So — you only see particles emerging with large transverse energy if there’s been a particularly energetic “minicollision” within the proton-proton collision. Most of the phenomena particle-physicists are interested in occur in energetic collisions that are non-splats, so that’s what we focus on. On top of that, collisions without such minicollisions are so common that there are simply too many to store, and even if we stored them we probably couldn’t find anything interesting and subtle in such an enormous vat of data.
Very interesting to see the real collision event and data you included and explained clearly for us, greatly enhanced the second section.
Eagerly awaiting the final part!
I cannot do better than Matt’s first sentence.
This comment was directed at Veeramohan’s comment to me below. I don’t know why it turned up here but I suspect I made a mistake in posting.
Here is a fact that questions the particulate nature of Dark Matter.When two stars or galaxies are in very close proximity they exchange matter. Dark Matter halos do not behave in a similar fashion under such circumstances.This suggests that the Dark Matter halo is not gaseous.
Curious, do you have a reference for that? I’ve never heard anything about that. What does the halo do? get left behind?
This is probably understood and taken into account for the missing mass (gravity) in galaxy’s, but couldn’t the central black holes themselves account for it? Could some black holes be more dense or more massive then predicted? Since there hard to detect and hard to theorize accurately.
One can measure the mass of the Milky Way’s central black hole quite accurately from stellar orbits.
Also, the dark-matter problem in galaxies requires the dark matter to be less centrally concentrated than stellar matter (and central black holes).
Thanks for reply Phillip much appreciated, so it is just certain systems of stars and galaxy’s that behave in dispute with GR while others behave as expected? …. That’s a powerfull argument then for a dark matter then as has been expressed. Thanks
As far as we have seen *all* galaxies behave anomalously in the same general way, but to varying extents. (That is they seem to have different amounts of dark matter in them.) There’s still a slim hope held out that this effect may be due to a strange property of gravity or some kind of ‘normal’ matter (Or smallish black holes or somesuch.) But dark matter is the leading theory so far.
Yes; the equivalence principle applies only locally. Radiation is inherently nonlocal, so the equivalence principle does not apply in that case.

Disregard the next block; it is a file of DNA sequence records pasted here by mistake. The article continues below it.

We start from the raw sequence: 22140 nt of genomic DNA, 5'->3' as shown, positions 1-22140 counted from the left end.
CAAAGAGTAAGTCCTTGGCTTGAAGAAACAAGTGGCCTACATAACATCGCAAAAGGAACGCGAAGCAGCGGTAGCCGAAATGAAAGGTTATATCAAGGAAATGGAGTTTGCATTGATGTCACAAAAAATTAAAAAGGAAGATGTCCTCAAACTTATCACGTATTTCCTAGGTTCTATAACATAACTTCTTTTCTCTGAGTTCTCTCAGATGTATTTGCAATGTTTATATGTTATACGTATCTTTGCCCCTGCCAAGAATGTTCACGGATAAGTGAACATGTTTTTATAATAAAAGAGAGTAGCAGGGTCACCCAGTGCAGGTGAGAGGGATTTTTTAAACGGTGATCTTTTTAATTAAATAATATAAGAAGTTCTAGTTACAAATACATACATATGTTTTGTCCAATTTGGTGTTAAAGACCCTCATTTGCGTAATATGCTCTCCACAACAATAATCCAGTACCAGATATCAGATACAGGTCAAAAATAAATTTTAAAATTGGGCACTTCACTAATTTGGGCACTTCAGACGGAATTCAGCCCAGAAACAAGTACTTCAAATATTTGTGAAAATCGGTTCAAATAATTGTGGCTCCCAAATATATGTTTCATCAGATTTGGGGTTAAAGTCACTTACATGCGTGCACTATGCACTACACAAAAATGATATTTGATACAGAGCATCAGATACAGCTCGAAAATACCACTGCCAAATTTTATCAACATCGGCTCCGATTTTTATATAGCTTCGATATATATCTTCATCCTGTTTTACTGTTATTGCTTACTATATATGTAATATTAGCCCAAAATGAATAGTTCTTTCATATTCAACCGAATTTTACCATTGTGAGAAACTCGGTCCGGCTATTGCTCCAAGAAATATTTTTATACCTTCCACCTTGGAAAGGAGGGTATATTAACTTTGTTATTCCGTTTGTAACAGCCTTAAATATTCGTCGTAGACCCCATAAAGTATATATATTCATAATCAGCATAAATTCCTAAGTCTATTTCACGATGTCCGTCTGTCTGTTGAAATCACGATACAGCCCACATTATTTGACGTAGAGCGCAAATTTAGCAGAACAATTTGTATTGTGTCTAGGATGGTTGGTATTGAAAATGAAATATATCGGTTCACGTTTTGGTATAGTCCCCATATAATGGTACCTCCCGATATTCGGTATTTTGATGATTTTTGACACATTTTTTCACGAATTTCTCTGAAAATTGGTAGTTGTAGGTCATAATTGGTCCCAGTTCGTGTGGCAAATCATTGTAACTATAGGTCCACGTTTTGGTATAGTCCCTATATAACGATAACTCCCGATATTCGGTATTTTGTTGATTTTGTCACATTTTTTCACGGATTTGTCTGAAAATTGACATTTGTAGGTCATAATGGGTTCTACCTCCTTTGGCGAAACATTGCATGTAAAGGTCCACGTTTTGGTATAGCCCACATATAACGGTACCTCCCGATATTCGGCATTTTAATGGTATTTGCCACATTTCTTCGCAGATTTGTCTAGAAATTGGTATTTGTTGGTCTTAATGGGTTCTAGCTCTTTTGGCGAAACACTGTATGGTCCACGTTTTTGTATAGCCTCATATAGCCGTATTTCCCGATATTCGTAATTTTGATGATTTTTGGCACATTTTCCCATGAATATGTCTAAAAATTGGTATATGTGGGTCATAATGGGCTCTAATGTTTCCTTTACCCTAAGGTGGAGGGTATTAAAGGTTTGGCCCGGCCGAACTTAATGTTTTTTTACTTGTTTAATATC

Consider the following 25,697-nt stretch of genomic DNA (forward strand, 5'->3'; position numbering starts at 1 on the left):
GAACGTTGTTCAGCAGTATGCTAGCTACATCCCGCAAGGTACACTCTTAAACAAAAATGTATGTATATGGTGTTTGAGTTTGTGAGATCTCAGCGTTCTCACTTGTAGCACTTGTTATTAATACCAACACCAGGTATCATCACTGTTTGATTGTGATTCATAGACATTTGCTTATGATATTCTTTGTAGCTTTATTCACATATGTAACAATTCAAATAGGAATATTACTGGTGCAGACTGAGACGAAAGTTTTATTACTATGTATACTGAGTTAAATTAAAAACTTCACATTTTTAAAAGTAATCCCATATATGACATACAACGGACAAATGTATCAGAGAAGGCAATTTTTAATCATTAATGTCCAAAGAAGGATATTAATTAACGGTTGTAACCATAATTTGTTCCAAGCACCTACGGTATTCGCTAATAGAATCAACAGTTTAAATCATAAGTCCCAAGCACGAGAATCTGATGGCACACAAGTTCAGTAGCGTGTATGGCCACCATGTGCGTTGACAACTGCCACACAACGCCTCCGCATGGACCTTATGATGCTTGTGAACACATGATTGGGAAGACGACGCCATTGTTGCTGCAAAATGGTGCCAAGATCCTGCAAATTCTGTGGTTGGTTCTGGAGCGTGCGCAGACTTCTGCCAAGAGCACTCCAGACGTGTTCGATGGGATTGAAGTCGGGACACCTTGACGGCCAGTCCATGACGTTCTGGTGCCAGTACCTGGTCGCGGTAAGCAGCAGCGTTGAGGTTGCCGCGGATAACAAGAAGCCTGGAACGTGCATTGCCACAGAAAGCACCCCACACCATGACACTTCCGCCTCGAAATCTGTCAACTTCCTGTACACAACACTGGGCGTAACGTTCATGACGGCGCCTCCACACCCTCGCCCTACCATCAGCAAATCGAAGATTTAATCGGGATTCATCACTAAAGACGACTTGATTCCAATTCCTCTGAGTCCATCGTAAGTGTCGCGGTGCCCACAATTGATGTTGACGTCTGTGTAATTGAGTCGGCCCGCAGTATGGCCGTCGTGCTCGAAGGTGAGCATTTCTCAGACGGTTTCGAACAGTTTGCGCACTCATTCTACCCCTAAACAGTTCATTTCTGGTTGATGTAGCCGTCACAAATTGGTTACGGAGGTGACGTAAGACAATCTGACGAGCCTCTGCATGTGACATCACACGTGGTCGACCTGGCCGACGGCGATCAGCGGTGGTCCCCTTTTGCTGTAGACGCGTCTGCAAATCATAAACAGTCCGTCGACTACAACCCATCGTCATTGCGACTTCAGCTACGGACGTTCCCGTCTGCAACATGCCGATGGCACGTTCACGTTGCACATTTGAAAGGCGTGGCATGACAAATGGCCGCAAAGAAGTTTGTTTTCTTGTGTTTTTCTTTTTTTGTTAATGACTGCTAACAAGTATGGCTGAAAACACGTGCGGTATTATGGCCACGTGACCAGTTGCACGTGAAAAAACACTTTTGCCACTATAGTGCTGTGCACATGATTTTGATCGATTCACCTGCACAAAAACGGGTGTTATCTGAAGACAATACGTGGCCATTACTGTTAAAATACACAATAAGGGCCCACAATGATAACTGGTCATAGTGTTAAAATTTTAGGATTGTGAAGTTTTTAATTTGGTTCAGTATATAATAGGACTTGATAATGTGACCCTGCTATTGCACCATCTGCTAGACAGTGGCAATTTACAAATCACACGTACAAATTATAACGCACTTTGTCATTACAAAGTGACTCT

Thanks kudzo, ahh I see now. So dark matter must be in different concentrations in different places. Do we see planets in other solar systems behave anomalous? (Technology permitting) Or just stars, galaxy’s and galaxy clusters? Could it be a matter of scale that alters GR somehow? Is that what these other gravity theories (MOND. ect) explore in a way?
So far we have no evidence of anomalous gravity on solar-system wide scales. There *was* ‘The Pioneer Anomaly’ but that turned out to be something normal. Even systems like binary stars and star clusters don’t show effects.
Initially it was thought that it might be the large scale that changes, say, the behavior of gravity. The problem with these theories was that they were too simple, it can’t just be a matter of gravity’s strength changing slower than expected. We see things like galaxies where the fastest stars aren’t in the middle but a little way out and galaxies that appear to be mostly dark matter while others have less. MOND isn’t entirely ruled out. (This modifies gravity and could thus be considered modified GR.) but it’s hard work making it match all the data. Right now we have more of an idea what dark matter isn’t rather than what it is. And thus we research.
Thanks kudzu, ……….. Umm yea, I see the issues now. Dark matter sure seems the strongest candidate. Yes research continues and you can’t beat a good mystery.
Thanks kudzu, …….. I see the issues now. Dark matter sure seems the strongest candidate. Yes research continues and you can’t beat a good mystery.
I think that LHC will search in the wrong high energy value for the Dark Matter, since it should be found on much lower energy range. The gravitational force attracting the matter, causing concentration of the matter in a small space and leaving much space with low matter concentration: dark matter and energy.